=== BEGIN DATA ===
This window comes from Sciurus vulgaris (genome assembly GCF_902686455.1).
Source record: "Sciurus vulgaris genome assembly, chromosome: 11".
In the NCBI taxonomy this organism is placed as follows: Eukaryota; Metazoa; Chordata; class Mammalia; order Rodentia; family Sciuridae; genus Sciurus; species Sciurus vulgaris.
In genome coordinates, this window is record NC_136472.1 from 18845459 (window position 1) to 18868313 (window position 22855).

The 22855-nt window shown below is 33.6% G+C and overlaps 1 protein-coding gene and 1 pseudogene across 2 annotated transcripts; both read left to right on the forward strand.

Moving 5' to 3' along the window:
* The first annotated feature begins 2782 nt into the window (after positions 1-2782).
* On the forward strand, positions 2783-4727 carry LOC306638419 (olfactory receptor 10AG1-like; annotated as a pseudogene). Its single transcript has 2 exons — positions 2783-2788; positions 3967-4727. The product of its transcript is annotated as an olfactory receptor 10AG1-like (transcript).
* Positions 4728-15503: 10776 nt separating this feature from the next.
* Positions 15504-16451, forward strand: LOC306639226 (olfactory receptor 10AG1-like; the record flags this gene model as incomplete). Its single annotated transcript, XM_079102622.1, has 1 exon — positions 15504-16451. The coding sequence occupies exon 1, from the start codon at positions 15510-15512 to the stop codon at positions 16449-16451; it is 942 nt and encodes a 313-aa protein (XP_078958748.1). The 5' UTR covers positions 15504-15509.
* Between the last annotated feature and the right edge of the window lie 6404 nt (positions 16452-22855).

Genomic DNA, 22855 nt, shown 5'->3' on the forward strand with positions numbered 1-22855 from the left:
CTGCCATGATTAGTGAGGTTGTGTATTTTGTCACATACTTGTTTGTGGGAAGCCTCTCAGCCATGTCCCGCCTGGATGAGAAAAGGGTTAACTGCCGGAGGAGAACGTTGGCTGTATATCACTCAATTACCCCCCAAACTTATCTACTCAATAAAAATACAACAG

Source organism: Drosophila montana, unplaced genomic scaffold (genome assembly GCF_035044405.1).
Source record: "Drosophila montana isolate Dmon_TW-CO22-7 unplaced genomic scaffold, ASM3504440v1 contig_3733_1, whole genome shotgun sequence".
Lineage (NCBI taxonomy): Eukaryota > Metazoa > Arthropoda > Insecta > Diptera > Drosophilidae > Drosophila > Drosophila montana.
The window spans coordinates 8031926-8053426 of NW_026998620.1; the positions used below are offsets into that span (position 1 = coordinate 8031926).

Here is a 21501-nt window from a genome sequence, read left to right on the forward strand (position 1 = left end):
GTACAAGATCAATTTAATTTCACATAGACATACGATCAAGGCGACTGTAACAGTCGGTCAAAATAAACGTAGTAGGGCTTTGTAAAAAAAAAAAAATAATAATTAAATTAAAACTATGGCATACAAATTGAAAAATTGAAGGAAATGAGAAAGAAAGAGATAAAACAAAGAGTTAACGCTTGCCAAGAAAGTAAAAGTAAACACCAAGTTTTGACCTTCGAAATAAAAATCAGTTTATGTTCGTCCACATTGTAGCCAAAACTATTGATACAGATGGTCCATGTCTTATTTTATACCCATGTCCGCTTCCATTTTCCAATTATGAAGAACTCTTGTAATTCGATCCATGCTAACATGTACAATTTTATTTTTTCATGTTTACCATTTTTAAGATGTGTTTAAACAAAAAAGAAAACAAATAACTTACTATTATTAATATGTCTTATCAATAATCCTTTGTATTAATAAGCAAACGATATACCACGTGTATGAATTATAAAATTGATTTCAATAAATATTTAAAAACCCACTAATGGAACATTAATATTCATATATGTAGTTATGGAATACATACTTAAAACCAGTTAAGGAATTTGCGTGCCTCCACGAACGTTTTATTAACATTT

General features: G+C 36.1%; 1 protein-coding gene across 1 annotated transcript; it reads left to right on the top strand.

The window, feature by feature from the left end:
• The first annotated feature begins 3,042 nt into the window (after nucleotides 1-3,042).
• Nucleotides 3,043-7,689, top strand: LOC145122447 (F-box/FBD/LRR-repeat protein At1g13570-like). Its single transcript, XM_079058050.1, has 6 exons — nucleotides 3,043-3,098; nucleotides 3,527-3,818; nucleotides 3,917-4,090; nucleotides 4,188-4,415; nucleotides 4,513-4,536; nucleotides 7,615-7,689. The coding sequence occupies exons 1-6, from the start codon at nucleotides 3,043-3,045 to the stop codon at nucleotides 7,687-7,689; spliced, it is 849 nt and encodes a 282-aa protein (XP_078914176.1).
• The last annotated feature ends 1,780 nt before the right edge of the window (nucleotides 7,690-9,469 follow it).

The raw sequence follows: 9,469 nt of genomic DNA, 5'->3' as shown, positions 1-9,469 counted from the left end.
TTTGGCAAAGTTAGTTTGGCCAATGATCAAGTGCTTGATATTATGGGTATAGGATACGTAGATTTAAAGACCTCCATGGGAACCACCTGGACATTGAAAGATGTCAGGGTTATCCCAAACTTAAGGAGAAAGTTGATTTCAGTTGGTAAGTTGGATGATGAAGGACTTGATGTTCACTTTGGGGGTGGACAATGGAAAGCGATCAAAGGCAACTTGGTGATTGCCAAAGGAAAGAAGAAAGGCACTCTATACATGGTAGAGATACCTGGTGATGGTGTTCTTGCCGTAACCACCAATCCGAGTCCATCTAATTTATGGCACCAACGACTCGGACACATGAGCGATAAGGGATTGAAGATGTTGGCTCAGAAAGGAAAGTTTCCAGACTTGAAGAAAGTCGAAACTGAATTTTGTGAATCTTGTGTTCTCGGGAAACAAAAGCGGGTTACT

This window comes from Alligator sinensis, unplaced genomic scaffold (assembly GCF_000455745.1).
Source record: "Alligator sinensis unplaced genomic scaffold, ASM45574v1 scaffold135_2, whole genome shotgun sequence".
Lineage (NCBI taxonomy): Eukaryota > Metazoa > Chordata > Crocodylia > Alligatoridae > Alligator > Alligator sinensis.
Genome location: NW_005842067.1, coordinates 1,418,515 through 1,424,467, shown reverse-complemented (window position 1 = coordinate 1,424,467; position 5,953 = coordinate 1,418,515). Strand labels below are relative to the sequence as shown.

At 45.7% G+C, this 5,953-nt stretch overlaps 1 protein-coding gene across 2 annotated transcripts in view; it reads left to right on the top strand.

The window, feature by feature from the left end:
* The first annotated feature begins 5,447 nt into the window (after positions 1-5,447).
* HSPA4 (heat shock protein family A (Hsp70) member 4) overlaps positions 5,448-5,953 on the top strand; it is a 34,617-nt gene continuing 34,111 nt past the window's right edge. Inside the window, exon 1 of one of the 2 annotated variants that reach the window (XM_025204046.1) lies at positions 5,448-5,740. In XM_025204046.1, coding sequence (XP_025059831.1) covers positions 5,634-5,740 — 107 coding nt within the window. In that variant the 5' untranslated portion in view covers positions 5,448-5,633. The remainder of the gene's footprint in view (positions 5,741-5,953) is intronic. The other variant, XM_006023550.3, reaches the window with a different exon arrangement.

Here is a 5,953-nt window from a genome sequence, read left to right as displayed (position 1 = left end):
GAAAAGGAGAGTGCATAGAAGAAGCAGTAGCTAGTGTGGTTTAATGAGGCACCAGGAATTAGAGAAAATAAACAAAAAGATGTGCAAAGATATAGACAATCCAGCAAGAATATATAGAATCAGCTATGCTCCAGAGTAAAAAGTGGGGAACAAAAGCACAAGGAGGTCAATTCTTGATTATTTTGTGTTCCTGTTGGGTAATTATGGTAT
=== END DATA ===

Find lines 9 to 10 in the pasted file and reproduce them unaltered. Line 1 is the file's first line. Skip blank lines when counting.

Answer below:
* Positions 4728-15503: 10776 nt separating this feature from the next.
* Positions 15504-16451, forward strand: LOC306639226 (olfactory receptor 10AG1-like; the record flags this gene model as incomplete). Its single annotated transcript, XM_079102622.1, has 1 exon — positions 15504-16451. The coding sequence occupies exon 1, from the start codon at positions 15510-15512 to the stop codon at positions 16449-16451; it is 942 nt and encodes a 313-aa protein (XP_078958748.1). The 5' UTR covers positions 15504-15509.